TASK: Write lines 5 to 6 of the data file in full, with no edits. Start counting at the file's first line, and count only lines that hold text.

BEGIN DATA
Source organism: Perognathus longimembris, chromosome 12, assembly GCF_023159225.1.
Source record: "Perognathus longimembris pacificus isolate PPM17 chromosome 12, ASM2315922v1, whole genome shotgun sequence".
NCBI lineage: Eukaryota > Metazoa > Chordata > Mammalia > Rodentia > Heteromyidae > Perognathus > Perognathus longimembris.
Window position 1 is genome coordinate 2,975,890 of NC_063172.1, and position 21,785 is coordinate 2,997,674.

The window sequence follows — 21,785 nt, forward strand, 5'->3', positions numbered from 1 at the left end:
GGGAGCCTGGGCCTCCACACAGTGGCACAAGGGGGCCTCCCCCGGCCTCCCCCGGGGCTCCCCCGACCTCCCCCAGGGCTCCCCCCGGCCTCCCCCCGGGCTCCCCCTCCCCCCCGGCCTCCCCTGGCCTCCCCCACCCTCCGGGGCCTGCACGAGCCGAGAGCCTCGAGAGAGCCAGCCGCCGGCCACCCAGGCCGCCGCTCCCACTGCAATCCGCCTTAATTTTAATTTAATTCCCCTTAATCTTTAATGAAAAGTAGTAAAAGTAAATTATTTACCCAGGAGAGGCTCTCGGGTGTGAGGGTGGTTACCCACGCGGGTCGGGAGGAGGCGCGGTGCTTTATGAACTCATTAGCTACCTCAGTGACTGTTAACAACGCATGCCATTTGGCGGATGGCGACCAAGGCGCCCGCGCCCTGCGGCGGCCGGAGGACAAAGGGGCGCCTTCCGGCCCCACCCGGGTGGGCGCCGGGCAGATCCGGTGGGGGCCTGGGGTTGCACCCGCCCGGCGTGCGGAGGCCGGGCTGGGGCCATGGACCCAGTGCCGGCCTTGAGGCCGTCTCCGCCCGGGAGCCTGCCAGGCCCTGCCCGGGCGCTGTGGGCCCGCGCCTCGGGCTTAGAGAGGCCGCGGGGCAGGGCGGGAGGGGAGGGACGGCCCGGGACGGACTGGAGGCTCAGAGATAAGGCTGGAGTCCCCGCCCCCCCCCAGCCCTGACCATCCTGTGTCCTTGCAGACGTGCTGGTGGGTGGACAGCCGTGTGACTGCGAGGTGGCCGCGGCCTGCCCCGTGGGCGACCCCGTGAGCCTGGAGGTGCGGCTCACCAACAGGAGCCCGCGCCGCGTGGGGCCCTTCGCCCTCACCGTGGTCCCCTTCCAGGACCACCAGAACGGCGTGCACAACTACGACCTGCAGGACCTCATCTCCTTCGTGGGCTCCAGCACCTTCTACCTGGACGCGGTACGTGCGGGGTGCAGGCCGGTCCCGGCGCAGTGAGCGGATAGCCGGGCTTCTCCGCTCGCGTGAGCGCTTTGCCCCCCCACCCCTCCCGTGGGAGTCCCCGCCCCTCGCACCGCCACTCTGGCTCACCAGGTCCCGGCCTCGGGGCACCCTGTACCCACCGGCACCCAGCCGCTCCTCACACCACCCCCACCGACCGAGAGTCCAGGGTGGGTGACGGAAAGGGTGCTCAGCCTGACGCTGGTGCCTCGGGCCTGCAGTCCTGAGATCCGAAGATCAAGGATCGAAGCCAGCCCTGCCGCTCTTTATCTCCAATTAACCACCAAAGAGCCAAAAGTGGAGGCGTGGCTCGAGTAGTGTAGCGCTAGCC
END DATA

The window sequence follows — 21,785 nt, forward strand, 5'->3', positions numbered from 1 at the left end:
GGGAGCCTGGGCCTCCACACAGTGGCACAAGGGGGCCTCCCCCGGCCTCCCCCGGGGCTCCCCCGACCTCCCCCAGGGCTCCCCCCGGCCTCCCCCCGGGCTCCCCCTCCCCCCCGGCCTCCCCTGGCCTCCCCCACCCTCCGGGGCCTGCACGAGCCGAGAGCCTCGAGAGAGCCAGCCGCCGGCCACCCAGGCCGCCGCTCCCACTGCAATCCGCCTTAATTTTAATTTAATTCCCCTTAATCTTTAATGAAAAGTAGTAAAAGTAAATTATTTACCCAGGAGAGGCTCTCGGGTGTGAGGGTGGTTACCCACGCGGGTCGGGAGGAGGCGCGGTGCTTTATGAACTCATTAGCTACCTCAGTGACTGTTAACAACGCATGCCATTTGGCGGATGGCGACCAAGGCGCCCGCGCCCTGCGGCGGCCGGAGGACAAAGGGGCGCCTTCCGGCCCCACCCGGGTGGGCGCCGGGCAGATCCGGTGGGGGCCTGGGGTTGCACCCGCCCGGCGTGCGGAGGCCGGGCTGGGGCCATGGACCCAGTGCCGGCCTTGAGGCCGTCTCCGCCCGGGAGCCTGCCAGGCCCTGCCCGGGCGCTGTGGGCCCGCGCCTCGGGCTTAGAGAGGCCGCGGGGCAGGGCGGGAGGGGAGGGACGGCCCGGGACGGACTGGAGGCTCAGAGATAAGGCTGGAGTCCCCGCCCCCCCCCAGCCCTGACCATCCTGTGTCCTTGCAGACGTGCTGGTGGGTGGACAGCCGTGTGACTGCGAGGTGGCCGCGGCCTGCCCCGTGGGCGACCCCGTGAGCCTGGAGGTGCGGCTCACCAACAGGAGCCCGCGCCGCGTGGGGCCCTTCGCCCTCACCGTGGTCCCCTTCCAGGACCACCAGAACGGCGTGCACAACTACGACCTGCAGGACCTCATCTCCTTCGTGGGCTCCAGCACCTTCTACCTGGACGCGGTACGTGCGGGGTGCAGGCCGGTCCCGGCGCAGTGAGCGGATAGCCGGGCTTCTCCGCTCGCGTGAGCGCTTTGCCCCCCCACCCCTCCCGTGGGAGTCCCCGCCCCTCGCACCGCCACTCTGGCTCACCAGGTCCCGGCCTCGGGGCACCCTGTACCCACCGGCACCCAGCCGCTCCTCACACCACCCCCACCGACCGAGAGTCCAGGGTGGGTGACGGAAAGGGTGCTCAGCCTGACGCTGGTGCCTCGGGCCTGCAGTCCTGAGATCCGAAGATCAAGGATCGAAGCCAGCCCTGCCGCTCTTTATCTCCAATTAACCACCAAAGAGCCAAAAGTGGAGGCGTGGCTCGAGTAGTGTAGCGCTAGCC